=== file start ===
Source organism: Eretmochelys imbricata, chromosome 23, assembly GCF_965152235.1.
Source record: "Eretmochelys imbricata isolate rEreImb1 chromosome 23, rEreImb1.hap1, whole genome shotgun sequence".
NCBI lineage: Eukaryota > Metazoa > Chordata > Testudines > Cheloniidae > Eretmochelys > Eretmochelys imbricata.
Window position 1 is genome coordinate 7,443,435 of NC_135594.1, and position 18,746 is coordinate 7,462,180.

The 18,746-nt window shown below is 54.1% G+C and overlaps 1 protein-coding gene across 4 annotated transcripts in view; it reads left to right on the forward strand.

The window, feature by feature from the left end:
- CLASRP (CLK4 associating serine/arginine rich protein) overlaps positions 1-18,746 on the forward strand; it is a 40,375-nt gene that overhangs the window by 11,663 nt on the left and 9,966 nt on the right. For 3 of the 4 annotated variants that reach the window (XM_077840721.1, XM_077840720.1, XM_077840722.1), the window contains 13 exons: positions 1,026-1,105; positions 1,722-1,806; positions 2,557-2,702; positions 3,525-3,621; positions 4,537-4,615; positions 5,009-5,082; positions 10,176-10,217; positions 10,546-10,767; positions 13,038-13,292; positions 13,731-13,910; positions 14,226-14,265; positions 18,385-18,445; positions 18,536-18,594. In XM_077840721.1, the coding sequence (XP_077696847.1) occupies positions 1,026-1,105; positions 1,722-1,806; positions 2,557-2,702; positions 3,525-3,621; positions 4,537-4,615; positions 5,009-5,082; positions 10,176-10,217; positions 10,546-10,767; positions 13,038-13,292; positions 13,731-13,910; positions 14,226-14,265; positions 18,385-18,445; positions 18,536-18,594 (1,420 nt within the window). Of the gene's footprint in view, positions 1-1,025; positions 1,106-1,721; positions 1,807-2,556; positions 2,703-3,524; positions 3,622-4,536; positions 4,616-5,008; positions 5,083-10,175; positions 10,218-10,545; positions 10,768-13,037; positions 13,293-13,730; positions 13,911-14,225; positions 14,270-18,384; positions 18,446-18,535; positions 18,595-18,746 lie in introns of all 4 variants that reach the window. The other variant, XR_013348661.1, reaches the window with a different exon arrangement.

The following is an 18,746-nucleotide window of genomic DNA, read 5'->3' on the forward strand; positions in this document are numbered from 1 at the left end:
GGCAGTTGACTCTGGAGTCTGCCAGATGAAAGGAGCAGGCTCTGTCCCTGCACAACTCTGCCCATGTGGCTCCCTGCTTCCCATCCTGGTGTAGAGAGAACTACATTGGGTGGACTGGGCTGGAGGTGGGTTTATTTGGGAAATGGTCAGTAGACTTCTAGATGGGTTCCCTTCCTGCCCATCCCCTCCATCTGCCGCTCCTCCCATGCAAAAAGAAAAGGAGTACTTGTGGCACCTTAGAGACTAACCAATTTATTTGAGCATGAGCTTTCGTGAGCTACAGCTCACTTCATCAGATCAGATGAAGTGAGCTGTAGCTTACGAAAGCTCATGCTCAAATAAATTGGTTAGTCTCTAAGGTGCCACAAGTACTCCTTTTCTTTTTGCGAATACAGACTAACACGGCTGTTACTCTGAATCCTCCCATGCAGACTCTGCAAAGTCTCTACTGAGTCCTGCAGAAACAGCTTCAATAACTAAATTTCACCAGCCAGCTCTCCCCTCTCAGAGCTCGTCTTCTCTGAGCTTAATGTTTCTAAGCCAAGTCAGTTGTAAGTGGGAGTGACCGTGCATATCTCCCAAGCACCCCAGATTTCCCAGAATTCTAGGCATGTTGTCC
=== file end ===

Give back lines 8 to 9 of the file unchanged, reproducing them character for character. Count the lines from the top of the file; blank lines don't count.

The following is an 18,746-nucleotide window of genomic DNA, read 5'->3' on the forward strand; positions in this document are numbered from 1 at the left end:
GGCAGTTGACTCTGGAGTCTGCCAGATGAAAGGAGCAGGCTCTGTCCCTGCACAACTCTGCCCATGTGGCTCCCTGCTTCCCATCCTGGTGTAGAGAGAACTACATTGGGTGGACTGGGCTGGAGGTGGGTTTATTTGGGAAATGGTCAGTAGACTTCTAGATGGGTTCCCTTCCTGCCCATCCCCTCCATCTGCCGCTCCTCCCATGCAAAAAGAAAAGGAGTACTTGTGGCACCTTAGAGACTAACCAATTTATTTGAGCATGAGCTTTCGTGAGCTACAGCTCACTTCATCAGATCAGATGAAGTGAGCTGTAGCTTACGAAAGCTCATGCTCAAATAAATTGGTTAGTCTCTAAGGTGCCACAAGTACTCCTTTTCTTTTTGCGAATACAGACTAACACGGCTGTTACTCTGAATCCTCCCATGCAGACTCTGCAAAGTCTCTACTGAGTCCTGCAGAAACAGCTTCAATAACTAAATTTCACCAGCCAGCTCTCCCCTCTCAGAGCTCGTCTTCTCTGAGCTTAATGTTTCTAAGCCAAGTCAGTTGTAAGTGGGAGTGACCGTGCATATCTCCCAAGCACCCCAGATTTCCCAGAATTCTAGGCATGTTGTCC